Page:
Totalitarianism

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Totalitarian is stated as a political authority widely used to describe the kind of state and society engineered by Joseph Stalin. Historians on Soviet politics recognize the two theories focused on the totalitarian model. Basically, there are two totalitarian models- “an operational one that tried to describe the existing Soviet society and a developmental one that focused on the origins of totalitarianism and on the responsibility of Marxism-Leninsism for Stalinism.”1 According to Marxist theory, only through a modern industrialized economy could a true proletariat class be developed, as Marx makes no mention of a peasant class. Marxist theory aside, the need to industrialize was also a pragmatic matter of self-defense that was rooted on ideology; in a sense, it called for a totalitarian authority to successfully pull off the grandiose project.2 This paper argues that while there is much discussion about the heavy industrialization and rapid collectivization done during Stalin’s reign, there is evident indications that it was during this time that Soviet Union truly became a totalitarian state. In a totalitarian authority, there is an evident indication of a dominant leader and a one-party state. There is also the presence of brutal crushing of internal opposition. “The state not only monopolized the instrumentalities of coercion but also dominated the means of mass communication;”3 totalitarianism allows “no challenge to the single official ideology.”4 Those who actually publicly oppose the leader are then faced with brutal suppression. The period during Stalin’s reign was perhaps the most transformative period of Soviet history. He consolidated his grip on power and used this to actively transform the culture and economic policies of the time. It was during industrialization that the Soviet Union became truly totalitarian. Industrialization was the key element of Stalin’s revolution. Rejecting the prior Bolshevik conviction with the bourgeois institution, he sought to embrace “socialist realism,”5 denouncing anything that was remotely of “bourgeois intellect.”6 However, these cultural changes were minor in comparison to the vast changes of his economic policies. Joseph Stalin understood the inherent problem in starting a communist revolution in Russia: the nation failed capitalism, and it would need to make a transition from socialism to communism. He understood that the transition would require heavy industrialization on a massive scale in order to successfully compete with Western modernization.7 Stalin saw the need to industrialize as a pragmatic matter of self-defense. “Do you want our socialist fatherland to be beaten and to lose its independence?”8 he asked in a famous February, 1931 speech. He continued on: “If you do not want this you must put an end to its backwardness in the shortest possible time and develop genuine Bolshevik tempo in building up the socialist system of the economy…We are fifty or a hundred years behind the advanced countries. We must make good this difference in ten years. Either we do it, or we shall be crushed.”9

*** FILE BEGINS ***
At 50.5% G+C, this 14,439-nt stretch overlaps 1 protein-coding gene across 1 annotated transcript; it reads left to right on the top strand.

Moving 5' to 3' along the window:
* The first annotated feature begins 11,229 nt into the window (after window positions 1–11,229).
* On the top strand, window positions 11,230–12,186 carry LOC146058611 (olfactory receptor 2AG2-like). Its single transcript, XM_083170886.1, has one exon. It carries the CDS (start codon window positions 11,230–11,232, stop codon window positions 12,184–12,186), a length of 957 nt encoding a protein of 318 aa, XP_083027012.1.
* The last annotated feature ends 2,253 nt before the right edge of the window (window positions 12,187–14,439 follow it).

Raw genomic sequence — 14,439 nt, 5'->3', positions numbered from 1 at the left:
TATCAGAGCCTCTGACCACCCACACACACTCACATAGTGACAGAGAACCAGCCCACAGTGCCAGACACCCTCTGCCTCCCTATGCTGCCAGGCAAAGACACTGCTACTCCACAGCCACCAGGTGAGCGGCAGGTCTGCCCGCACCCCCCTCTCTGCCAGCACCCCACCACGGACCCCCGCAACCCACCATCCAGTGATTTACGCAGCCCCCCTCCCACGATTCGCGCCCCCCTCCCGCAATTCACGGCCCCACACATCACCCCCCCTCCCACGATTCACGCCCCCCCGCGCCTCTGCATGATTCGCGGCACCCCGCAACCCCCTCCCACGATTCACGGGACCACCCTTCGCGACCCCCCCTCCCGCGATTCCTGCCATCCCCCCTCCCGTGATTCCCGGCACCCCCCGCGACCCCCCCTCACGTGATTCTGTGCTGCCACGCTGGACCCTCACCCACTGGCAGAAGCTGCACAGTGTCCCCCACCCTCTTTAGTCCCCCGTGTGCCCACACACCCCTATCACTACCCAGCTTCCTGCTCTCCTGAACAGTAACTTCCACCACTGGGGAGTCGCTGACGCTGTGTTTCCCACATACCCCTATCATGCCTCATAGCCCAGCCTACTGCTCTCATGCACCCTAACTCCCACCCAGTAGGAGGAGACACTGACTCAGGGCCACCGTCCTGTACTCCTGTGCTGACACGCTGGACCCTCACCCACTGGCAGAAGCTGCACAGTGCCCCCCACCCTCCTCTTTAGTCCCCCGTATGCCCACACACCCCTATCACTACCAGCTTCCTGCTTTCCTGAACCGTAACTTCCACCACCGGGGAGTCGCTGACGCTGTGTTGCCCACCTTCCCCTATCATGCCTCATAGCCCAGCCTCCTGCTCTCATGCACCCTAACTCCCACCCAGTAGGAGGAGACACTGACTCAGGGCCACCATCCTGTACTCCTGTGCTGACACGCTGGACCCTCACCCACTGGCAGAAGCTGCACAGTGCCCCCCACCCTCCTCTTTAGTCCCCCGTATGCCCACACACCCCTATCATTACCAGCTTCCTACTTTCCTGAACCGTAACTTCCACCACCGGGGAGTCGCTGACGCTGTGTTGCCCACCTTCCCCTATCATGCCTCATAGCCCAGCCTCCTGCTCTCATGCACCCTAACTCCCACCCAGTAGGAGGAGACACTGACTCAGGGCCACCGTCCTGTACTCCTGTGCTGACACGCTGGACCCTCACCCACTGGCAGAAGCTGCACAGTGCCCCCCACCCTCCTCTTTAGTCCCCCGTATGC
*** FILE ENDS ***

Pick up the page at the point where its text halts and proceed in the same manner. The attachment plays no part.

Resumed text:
Once Stalin ascended into power, the New Economic Policy introduced by Lenin was gradually destroyed.10 In agriculture it was replaced by collective farms, while in industry, it paved the way to a Five-Year Plan which assigned production targets to factories, mines, and construction sites. Stalin imposed an impossibly high production figures for heavy industrialization quota at the beginning of the first five year plan in 1929. As Kenez pointed out, the unrealistic optimism of these goals were not reached until 1960.11 It seemed that there was no viable structure behind the planning as “‘planning’ was reduced to naming target figures which had little more than propaganda significance”12. Abstruse commands were of a more practical importance than carefully elaborated planning; and “the commands were based on guesses, prejudices, and whims.”13 The propaganda, however,...
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